Why an Outer Class Can’t Be Static
Feeling the temptation to define your outer classes as static? See why that's not such a good idea.
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In a previous blog, I talked about why we cannot define an outer class using private or protected keywords. If you have not read it, please go ahead and give it a look.
I this article, I will talk about the use of the static keyword, why an outer Java class can’t be static, and why it is not allowed in Java to define a static outer class. In order to understand that, we first need to understand what the static keyword is used for, what purpose it serves, and how it works.
What Does the Static Keyword Do?
Every Java programmer knows that if we need to define some behavior (method) or state (field) that will be common to all objects, we define it as static. Because static content (behavior or state) does not belong to any particular instance or object, it will be common to all objects and all objects are free to change any static field — and every change will be visible to every object.
We do not need to create an object of the class to access a static field or method. We can directly refer a static field or method by using class name and dot operator e.g. Class.forName(“ClassName”).
This happens because JVM creates a Class-level object for every class when Classloader loads the class into memory. And all static content of that class belongs to this Class object, and all other objects of that class refer to this class-level object for all static content. A class-level object is actually an object of java.lang.Class, and it is referred by your_class_name.class syntax.
For example, in the statement below, two objects will get created:
Employee emp = new Employee();
One is ‘emp’ itself, and the other one is the ‘class-level object’ of the Employee class, which we can refer to with Employee.class. And this class-level object holds all the static content of Employee. It's either a variable or method. If we are accessing any static content through emp, it automatically points to Employee.class to access that.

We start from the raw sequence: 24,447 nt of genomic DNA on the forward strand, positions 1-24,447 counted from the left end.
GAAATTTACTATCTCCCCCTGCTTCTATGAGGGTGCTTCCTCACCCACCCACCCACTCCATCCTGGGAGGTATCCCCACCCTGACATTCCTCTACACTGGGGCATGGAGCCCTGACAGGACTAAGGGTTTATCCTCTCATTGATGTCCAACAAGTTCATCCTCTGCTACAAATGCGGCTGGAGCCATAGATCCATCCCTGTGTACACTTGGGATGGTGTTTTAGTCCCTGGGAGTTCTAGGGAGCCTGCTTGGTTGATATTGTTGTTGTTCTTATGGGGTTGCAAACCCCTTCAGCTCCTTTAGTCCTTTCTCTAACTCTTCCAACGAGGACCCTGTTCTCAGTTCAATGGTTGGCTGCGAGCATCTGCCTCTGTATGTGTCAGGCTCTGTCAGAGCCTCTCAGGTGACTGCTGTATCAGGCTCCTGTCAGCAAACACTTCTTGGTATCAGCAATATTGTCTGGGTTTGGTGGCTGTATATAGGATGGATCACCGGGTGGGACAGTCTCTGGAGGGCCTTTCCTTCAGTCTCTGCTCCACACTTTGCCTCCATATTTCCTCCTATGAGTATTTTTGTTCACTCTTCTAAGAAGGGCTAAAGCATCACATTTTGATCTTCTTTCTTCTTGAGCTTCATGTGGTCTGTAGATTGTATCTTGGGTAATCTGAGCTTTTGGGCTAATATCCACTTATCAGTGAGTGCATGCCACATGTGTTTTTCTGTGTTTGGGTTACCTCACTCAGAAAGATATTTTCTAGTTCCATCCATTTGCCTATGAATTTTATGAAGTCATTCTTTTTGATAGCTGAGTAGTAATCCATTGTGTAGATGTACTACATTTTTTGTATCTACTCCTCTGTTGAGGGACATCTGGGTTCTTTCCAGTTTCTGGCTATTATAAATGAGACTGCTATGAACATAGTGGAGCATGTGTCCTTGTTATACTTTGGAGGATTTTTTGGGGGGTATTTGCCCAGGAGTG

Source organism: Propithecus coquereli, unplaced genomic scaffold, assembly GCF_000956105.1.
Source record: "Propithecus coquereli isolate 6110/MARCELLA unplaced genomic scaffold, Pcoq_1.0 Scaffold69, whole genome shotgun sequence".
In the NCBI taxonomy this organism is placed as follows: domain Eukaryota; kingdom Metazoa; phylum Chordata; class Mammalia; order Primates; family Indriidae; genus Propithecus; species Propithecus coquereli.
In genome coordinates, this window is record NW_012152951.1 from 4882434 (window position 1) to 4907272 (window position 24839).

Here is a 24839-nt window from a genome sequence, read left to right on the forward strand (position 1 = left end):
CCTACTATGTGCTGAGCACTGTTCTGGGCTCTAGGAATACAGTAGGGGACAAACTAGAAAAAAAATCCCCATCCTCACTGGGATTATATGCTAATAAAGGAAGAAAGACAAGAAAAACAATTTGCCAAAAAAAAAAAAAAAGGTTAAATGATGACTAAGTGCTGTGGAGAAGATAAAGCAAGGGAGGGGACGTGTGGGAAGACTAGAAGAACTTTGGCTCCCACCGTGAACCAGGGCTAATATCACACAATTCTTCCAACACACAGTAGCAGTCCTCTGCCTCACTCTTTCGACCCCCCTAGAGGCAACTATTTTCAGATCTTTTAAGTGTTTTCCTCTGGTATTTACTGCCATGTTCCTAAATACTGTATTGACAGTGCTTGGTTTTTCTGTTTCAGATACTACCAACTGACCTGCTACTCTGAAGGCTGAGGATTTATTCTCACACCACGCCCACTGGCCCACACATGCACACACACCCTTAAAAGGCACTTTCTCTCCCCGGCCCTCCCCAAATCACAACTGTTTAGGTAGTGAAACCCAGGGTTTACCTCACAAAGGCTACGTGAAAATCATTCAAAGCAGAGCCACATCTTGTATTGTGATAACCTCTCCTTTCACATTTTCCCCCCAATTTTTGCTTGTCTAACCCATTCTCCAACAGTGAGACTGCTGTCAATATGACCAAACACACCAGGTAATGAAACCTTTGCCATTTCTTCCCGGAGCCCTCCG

That is the reason why a static variable got changed for every object. Even if we change it for a single emp object, all emp objects are pointing to the same copy of that variable from Employee.class. For more information, read Why Java Is a Purely Object-Oriented Language... Or Why Not?
Why an Outer Java Class Can’t Be Static
From above, we can conclude that we should define members as static that should:
- Be common to all objects of the class.
- Belong to the class and accessible by class name.
- Not need an object of class to access them.
Now, suppose we are defining an outer class as static, and suppose we are allowed to do so. Will this serve any purpose or provide any advantage to a developer, or it will create ambiguity and complications for both developers and language creators?
Let’s check: Will defining an outer class as static serve the purposes that we have defined above or not?
- Every class is already common to all of its objects, and there is no need to make it static to become available to all of its objects.
- We need a class name to access its static members because these members are part of a class while an outer class is part of a package. We can directly access the class by just writing package_name.class_name (similar to class_name.static_field_name). So again, there is no need to do something that's already there by default.
- We do not need any object to access a class if it is visible. We can simply write package_name.class_name to access it. And by definition, a class is a blueprint for its objects, and we create a class to create objects from it (though an exception will always be there, like java.lang.Math). Again, there is no need to define an outer class as static.
From the above points, we can say Java's creators had not allowed an outer class to be static because there is no need to make it static. Allowing to make the outer class static will only increase complications, ambiguity, and duplicity.
Published at DZone with permission of Naresh Joshi, DZone MVB. See the original article here.
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